3) Wrist Ligament Sprain: The wrist is a complicated structure made up of your ulna and radius bones in the lower arm, and many small bones called ‘carpals.’ Ligaments hold these bones together and control the wrist’s mobility. A sprain of one or several of these ligaments is very common in the sport of figure skating, caused by repetitive falling on the wrist. The ligaments become overstretched and inflamed. There are several grades of a sprain, with grade 1 being minor and grade 3-4 being severe. The grade is determined by the amount of stretch or tearing in the ligament. A physician may prescribe a wrist splint or brace for a certain amount of time, with the duration of wear depending on the severity of the injury. In the case of a grade 1 sprain, a skater should be able to skate his or her normal routine while wearing a brace. However, if the pain persists or worsens, a week or two rest from jumping may be recommended. All other skating moves can be performed, with the exception of any move that involves grabbing the blade (and we all know how common that is nowadays.) A grade 2 sprain may need a week or two rest from jumping to allow for healing, as even a fall while wearing a brace may cause aggravation of the ligament. A significant sprain needs time to heal, and scar tissue may develop if it does not heal properly. A grade 3 sprain will most likely require time off from the ice completely, as a physician may not want a skater to risk falling on any type of skating move. The rest period should be at the discretion of the physician, and in some cases, a certified hand therapist. During this time, a skater should be involved in an off-ice strength and conditioning routine to avoid loss in stamina and strength.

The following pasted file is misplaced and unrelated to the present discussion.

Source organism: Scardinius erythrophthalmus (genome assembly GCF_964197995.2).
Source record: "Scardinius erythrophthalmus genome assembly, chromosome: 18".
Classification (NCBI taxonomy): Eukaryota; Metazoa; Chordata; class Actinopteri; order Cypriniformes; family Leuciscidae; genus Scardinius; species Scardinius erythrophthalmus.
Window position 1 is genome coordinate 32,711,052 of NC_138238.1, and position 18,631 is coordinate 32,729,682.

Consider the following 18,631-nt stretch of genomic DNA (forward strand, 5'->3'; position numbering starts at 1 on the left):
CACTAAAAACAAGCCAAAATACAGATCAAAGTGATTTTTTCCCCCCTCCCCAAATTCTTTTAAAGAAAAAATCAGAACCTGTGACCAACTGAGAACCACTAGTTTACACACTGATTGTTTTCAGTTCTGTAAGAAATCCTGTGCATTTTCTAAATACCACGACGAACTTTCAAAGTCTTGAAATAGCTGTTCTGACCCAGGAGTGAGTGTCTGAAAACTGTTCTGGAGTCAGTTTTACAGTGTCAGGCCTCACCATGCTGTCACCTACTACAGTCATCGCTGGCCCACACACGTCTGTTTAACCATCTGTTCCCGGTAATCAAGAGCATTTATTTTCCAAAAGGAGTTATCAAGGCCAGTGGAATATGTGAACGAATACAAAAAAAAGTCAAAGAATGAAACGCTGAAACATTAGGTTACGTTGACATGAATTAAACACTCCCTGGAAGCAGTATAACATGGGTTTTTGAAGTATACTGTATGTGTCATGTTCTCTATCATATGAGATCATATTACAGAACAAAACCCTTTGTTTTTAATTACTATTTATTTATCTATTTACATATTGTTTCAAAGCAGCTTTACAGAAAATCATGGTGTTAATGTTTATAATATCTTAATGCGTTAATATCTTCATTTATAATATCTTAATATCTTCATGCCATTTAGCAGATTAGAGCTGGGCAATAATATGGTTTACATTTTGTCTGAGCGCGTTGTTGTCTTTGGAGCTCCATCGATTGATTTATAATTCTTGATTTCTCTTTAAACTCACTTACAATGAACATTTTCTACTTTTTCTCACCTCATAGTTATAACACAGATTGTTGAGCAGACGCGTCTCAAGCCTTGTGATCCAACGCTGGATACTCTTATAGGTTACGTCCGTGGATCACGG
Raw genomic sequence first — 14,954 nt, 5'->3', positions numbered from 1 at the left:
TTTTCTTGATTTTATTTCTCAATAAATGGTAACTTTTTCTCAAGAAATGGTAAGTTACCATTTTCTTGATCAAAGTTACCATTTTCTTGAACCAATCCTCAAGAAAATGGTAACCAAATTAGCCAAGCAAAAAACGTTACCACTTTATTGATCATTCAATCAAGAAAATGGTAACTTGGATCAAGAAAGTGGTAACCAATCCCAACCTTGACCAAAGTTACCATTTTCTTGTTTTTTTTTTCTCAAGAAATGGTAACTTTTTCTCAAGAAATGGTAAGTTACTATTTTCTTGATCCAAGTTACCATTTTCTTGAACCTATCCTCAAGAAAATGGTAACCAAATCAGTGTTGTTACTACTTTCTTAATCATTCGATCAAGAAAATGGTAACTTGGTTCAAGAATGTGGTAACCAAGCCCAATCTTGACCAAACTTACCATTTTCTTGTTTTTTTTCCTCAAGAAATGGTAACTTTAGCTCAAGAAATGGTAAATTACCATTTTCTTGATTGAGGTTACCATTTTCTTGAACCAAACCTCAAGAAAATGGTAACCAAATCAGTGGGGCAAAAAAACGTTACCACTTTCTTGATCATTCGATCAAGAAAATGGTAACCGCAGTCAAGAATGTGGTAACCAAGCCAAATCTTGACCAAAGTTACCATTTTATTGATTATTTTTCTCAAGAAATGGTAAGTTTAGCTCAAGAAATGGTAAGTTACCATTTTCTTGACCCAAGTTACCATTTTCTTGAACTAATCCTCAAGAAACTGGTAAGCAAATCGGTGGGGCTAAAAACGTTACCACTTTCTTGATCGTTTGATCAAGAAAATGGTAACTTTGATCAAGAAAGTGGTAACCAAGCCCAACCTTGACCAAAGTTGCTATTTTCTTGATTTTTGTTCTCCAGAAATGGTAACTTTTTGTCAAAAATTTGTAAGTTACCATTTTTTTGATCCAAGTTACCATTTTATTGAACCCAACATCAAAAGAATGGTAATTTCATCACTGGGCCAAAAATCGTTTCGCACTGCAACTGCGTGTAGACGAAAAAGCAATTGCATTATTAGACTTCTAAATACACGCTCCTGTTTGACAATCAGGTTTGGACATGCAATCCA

4) SI (Sacroiliac) Dysfunction: A very common diagnosis for figure skaters, SI dysfunction involves inflammation of the sacroiliac joint, the joint which connects part of your pelvis to your tailbone. SI dysfunction can be a whole separate topic by itself, yet we will touch upon the most important points for this discussion. Repetitive falling on the tailbone and pelvis may cause an instability in the SI joint, leading to increased movement and an increase in friction at the joint. The instability can either evolve over time or be caused by one hard fall. In some cases, the pelvis becomes displaced, and the result can be very painful for a skater. It is important to immediately complete a course of physical therapy. In therapy, the skater will learn a pelvis and lumbar stabilization exercise program, among several other treatment methods. These exercises will help stabilize the joint and prevent further injury occurrence. During this time, a skater is typically instructed to avoid skating, and the duration of time varies between skaters. Recovery can take several weeks or a few months, depending on the severity of injury. It is important to avoid an early return to the ice, as an additional fall on the inflamed joint may set a skater back to square one. As with other injuries, a skater should begin stroking and edgework in the first few sessions, and perform light single jumping in the following days. It is important to introduce a gradual return to double jumps to determine if the joint is ready to withstand the forces of taking off and landing. Slowly increase the number of jumps performed only if the skater is pain free. Any sign of pain should not be ignored, as it may indicate that a skater is not ready to return to jumping. In some cases, a skater may be given a protective brace to wear, yet I believe if a skater is still wearing a brace, she or she is not stable enough to jump. Natural stability should occur from strengthening of the muscles and ligaments around the joints.